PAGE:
From the pinnacle of the Space Needle - still towering over the former 1962 World's Fair grounds - you can see why Seattle continues to grow. To the south rises Mt. Rainier. To the west stretches Puget Sound and the Olympic Mountains. To the east lies Lake Washington. Moderate in climate, Seattle is also modest in scale: David Brewster, editor of a local newspaper called The Weekly, calls it ''a hard city to leave.''
A thousand miles away, the city of Phoenix sprawls out beneath the ninth-story windows of Arizona Gov. Bruce Babbitt's office. Its palm-lined streets scented by orange blossoms also draw newcomers: it grew by 55 percent over the last decade. Here jobs are plentiful, unemployment low, housing abundant, and the cost of living surprisingly inexpensive. ''People like to live out here,'' says Governor Babbitt - where ''out'' (although he doesn't elaborate) seems to mean outdoors, out of reach of Washington, D.C., and out of the scramble of the older, more northern regions.
According to the demographics, these are the cities of America's future. The nation's population is sifting from the frost-belt cities to the warmth and light of the West and South. So it seemed worth asking, during visits to both cities recently, what makes them tick? What are the benefits and what the perils of America's migration to what Mr. Brewster calls the ''amenities cities''?
One hesitates to generalize too broadly, but let me hazard some tentative conclusions. The flow, as population-watchers note, arises from both a push and a pull.Pushing, from the north, is the relative harshness of the weather and the problem of a blighted and potholed infrastructure. Add to that the decaying heavy industries, concern over job security, a fear of crime and the suspicion of strangers it breeds, and a perceived breakup of family values, and you pretty much have the reasons people give for leaving. Also at work is a view that the older cities are clinging to a past no longer relevant - and are looking to a topheavy federal government for funds to preserve their old ways of life.
The pull, in many ways, is the opposite of these. Historically, says Governor Babbitt, ''the prevailing view in Phoenix was, 'If it's federal money, we don't want it.' '' Historically, too, as David Brewster explains, ''the West is a place where you go to be alone,'' out of reach of a meddling government. Perhaps from that sense of freedom comes the openness that makes waitresses kind and bus drivers pleasant. There seems less need for defense - against bitter weather, or excessive costs, or aggressive social behavior. Arizonans talk fondly about their relaxed life style. Mr. Brewster waxes eloquent about ''mist and oyster-light and absence of shadows'' and a ''benign presence of nature which softens personalities.'' On the surface, then, that push-pull seems to produce a recipe for contentment. Why, then, do you find - as I found, here and there in each city - people who desperately want to get out?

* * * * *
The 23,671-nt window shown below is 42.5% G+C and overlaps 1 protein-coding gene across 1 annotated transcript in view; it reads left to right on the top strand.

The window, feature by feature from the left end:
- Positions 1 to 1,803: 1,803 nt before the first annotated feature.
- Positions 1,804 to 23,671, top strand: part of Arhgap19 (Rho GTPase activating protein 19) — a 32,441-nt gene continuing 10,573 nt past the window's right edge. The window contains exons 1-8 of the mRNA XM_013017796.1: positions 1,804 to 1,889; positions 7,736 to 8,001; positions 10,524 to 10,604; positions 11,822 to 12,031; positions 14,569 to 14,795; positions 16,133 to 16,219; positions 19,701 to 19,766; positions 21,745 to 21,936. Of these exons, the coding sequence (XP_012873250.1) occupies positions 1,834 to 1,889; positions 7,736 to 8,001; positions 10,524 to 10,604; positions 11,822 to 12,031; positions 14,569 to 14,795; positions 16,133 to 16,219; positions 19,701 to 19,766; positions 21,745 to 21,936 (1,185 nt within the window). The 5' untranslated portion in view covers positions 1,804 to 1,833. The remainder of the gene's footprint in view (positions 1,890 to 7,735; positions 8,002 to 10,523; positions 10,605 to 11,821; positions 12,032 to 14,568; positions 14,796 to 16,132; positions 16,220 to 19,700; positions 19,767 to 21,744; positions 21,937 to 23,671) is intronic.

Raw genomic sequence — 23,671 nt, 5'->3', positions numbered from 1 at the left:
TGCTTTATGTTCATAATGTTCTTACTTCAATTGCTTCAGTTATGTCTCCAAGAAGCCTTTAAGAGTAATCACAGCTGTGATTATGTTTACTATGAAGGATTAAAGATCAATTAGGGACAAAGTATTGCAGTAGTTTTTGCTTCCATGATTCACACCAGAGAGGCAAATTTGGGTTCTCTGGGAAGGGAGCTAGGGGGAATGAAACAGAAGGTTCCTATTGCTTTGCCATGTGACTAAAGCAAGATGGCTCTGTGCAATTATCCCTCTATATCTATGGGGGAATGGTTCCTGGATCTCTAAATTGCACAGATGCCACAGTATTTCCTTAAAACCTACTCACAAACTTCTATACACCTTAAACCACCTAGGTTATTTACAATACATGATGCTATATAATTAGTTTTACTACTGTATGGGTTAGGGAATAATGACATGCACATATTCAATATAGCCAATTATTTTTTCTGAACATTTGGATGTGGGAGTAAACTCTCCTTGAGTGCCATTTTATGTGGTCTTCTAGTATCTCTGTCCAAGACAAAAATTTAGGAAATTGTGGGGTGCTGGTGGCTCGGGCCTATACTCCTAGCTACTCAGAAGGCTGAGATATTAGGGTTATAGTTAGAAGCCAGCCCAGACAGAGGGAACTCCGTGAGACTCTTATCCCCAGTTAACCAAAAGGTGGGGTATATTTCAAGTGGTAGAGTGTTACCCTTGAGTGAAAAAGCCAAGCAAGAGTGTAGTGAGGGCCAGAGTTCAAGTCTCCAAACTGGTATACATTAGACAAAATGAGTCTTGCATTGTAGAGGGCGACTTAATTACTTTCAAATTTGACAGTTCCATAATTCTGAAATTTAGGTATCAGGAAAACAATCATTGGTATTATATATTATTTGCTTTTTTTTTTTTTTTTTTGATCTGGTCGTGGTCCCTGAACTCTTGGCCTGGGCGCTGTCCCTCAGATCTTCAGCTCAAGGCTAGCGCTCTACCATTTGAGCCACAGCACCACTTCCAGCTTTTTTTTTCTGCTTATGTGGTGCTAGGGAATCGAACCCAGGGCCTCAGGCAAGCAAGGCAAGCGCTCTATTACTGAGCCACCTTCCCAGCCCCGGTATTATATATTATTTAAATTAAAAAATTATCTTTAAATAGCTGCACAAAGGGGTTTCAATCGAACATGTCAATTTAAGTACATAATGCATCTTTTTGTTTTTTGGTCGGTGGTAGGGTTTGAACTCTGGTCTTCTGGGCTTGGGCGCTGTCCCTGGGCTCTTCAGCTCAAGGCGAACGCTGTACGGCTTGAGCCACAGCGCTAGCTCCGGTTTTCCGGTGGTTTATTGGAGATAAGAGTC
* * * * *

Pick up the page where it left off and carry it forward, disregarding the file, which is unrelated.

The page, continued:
Their frustration arises from one thing: a lack of cultural and intellectual life. Even as I write this, I can hear the voice of protest arising. ''But the Seattle Symphony,'' it yowls, ''and all those galleries in Phoenix . . . and, and, and!'' But the voice of frustration explains that those structures of culture, admirable as they are, are not the point. What matters is the texture of thought that addresses cultural, artistic, and intellectual issues in daily conversation. To a small minority there is a sadness approaching despair at a lack of the voices of reasoned debate, profound thought, and cultural vision that show up so naturally in dinner-table conversations elsewhere in this country.
Mr. Brewster puts the question sharply. Is existence in an amenities city, he asks, ''a full life?'' Or is it ''just a hedonism that is ultimately dissatisfying to the soul?''
That, it seems, is the central question. As people move ''out'' to these cities, do they leave behind not only the superficial grime of the older ones but the deeper roots of culture as well? In the sunlight of a pleasant life style, do they shift into a kind of intellectual neutral? Have they come for the wrong reasons - more to escape from elsewhere than to create a full life?
I raise the questions not because I believe the charges they imply to be valid - I haven't spent enough time in these cities to know - but because Westerners themselves are raising them. That is a very good sign. There is plenty of vigor in these cities, plenty of intelligence capable of engaging new ideas. As that happens, these cities will find their own voices. It is their last, much-needed step on the way to being the centers of the nation's future - rather than simply other places to live.